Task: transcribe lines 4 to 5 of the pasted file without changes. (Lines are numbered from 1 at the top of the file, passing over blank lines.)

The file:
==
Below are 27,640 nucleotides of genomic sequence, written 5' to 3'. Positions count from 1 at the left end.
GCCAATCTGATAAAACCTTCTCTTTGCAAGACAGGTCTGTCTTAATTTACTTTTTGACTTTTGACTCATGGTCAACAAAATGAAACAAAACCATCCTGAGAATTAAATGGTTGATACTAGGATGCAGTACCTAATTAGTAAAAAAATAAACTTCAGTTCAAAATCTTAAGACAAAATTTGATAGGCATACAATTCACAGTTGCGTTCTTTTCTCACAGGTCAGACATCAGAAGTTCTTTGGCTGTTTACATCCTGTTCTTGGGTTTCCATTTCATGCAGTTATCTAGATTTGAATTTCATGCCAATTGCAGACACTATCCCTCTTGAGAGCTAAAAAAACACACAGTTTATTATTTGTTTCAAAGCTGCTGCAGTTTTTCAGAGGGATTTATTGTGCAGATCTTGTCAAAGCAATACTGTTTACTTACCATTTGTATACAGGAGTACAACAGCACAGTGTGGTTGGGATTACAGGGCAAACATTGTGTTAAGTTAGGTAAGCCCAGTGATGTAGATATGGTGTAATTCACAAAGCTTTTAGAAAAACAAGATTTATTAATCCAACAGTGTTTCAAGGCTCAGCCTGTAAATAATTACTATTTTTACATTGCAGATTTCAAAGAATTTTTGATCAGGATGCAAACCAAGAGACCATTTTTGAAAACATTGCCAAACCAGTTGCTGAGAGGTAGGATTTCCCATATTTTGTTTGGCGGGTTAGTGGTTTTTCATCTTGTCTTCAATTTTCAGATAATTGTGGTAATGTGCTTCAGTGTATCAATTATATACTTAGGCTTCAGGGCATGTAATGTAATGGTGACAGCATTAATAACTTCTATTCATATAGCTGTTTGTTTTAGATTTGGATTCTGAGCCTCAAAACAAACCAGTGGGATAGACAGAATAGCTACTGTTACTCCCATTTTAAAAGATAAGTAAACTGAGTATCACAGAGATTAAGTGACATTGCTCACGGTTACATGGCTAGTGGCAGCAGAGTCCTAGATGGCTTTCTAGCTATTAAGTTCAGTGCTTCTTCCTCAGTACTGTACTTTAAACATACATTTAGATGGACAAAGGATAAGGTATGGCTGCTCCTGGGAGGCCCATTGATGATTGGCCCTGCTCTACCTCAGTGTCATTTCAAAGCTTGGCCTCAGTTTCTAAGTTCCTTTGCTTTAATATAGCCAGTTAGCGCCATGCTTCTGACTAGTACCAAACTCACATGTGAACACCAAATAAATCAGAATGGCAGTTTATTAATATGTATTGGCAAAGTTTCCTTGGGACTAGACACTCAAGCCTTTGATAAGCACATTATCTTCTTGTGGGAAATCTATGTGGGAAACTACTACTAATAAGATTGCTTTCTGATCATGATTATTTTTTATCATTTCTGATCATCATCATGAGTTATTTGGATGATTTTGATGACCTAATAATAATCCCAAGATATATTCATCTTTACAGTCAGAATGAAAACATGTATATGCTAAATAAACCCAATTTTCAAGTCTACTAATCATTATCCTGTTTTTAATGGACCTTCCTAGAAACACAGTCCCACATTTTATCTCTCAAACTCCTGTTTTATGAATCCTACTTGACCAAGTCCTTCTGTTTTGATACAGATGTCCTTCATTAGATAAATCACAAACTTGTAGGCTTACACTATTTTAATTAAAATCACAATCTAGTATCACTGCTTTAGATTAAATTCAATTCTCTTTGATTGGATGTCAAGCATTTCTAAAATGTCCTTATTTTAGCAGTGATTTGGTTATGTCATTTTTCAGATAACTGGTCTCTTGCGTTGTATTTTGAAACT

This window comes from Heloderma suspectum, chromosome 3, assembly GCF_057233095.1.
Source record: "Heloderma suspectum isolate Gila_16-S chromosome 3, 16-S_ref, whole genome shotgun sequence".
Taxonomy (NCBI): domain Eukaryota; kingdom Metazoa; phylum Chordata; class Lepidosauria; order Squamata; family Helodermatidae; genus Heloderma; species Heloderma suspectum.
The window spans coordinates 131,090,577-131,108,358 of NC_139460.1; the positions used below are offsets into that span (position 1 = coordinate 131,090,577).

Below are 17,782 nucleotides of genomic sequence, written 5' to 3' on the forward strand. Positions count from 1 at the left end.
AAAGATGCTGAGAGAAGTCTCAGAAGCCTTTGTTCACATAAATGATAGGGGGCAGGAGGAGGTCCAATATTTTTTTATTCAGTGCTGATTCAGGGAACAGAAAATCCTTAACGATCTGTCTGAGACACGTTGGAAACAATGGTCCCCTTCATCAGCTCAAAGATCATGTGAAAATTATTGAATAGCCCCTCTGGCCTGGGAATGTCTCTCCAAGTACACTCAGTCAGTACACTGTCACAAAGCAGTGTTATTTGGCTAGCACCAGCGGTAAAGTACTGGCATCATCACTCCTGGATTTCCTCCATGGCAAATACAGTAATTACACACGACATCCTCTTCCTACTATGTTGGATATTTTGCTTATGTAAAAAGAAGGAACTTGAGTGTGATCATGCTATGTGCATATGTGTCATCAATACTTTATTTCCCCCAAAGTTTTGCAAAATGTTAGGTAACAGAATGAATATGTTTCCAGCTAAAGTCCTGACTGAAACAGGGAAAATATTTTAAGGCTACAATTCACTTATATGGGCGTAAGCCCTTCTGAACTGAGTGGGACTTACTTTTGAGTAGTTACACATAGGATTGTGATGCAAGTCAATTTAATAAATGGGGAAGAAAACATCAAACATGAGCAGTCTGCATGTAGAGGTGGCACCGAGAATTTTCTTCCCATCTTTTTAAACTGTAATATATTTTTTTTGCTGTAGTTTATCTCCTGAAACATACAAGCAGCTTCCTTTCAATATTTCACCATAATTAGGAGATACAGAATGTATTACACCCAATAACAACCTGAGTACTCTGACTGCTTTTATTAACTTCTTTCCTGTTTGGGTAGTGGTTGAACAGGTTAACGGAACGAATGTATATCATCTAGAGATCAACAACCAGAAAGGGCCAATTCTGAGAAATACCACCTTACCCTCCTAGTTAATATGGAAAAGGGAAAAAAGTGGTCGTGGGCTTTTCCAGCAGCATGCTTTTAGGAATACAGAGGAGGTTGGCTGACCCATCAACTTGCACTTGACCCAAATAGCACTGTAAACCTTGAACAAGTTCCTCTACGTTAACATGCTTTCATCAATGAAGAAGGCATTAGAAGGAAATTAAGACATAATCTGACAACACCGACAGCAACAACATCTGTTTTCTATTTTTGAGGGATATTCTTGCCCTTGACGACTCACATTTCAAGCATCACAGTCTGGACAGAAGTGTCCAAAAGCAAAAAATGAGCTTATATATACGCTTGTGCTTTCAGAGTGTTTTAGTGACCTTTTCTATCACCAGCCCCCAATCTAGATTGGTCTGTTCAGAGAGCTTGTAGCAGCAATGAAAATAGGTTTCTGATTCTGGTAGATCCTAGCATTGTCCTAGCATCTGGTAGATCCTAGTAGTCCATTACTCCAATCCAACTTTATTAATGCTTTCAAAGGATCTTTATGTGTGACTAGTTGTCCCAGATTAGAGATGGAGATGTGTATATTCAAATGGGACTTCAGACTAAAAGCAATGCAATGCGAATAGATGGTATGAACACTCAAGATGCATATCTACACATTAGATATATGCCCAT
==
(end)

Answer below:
Source record: "Heloderma suspectum isolate Gila_16-S chromosome 3, 16-S_ref, whole genome shotgun sequence".
Taxonomy (NCBI): domain Eukaryota; kingdom Metazoa; phylum Chordata; class Lepidosauria; order Squamata; family Helodermatidae; genus Heloderma; species Heloderma suspectum.